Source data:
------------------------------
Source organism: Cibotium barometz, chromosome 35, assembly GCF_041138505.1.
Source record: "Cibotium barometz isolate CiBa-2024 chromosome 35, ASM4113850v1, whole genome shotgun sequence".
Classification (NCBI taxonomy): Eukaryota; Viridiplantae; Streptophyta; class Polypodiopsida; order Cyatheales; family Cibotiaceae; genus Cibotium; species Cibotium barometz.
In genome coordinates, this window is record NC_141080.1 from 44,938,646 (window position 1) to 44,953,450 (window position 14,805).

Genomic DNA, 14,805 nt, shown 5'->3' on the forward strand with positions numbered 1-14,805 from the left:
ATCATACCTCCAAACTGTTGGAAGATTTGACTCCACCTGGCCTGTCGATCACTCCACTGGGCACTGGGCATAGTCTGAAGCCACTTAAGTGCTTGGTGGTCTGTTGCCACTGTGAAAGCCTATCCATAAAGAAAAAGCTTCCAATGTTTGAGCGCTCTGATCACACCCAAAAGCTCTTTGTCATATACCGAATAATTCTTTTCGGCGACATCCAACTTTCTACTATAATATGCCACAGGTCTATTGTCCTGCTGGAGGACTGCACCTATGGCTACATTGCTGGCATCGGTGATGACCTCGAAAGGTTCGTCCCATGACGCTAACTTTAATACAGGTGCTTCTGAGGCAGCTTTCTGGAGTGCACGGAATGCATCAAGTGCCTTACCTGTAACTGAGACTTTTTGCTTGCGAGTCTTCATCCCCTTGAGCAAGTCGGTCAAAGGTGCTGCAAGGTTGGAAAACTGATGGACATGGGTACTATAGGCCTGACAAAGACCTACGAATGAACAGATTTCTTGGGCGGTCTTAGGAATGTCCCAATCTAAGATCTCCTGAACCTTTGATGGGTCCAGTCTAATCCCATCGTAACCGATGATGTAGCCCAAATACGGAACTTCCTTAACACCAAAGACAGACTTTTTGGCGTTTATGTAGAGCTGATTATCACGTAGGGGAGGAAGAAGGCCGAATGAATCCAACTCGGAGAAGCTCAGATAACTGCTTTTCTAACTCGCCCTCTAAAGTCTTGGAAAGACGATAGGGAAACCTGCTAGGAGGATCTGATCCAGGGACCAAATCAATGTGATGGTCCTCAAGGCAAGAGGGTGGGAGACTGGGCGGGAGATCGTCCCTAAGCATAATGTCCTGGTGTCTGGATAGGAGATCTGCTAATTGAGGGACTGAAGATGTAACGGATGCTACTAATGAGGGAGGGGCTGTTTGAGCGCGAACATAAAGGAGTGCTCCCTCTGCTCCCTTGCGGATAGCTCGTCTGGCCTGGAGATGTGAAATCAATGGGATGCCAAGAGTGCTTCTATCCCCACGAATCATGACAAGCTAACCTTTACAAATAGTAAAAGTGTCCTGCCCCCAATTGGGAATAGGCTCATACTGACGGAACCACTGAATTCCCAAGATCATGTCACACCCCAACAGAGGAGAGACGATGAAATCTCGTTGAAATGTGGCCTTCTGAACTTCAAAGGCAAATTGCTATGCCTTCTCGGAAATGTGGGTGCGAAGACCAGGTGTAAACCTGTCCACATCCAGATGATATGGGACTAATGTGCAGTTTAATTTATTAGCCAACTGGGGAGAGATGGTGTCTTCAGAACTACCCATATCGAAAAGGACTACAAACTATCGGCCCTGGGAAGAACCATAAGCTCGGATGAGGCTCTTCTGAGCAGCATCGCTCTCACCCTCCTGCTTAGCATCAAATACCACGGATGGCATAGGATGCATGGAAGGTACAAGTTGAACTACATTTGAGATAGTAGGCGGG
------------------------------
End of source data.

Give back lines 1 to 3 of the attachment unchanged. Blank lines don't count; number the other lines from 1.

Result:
Source organism: Cibotium barometz, chromosome 35, assembly GCF_041138505.1.
Source record: "Cibotium barometz isolate CiBa-2024 chromosome 35, ASM4113850v1, whole genome shotgun sequence".
Classification (NCBI taxonomy): Eukaryota; Viridiplantae; Streptophyta; class Polypodiopsida; order Cyatheales; family Cibotiaceae; genus Cibotium; species Cibotium barometz.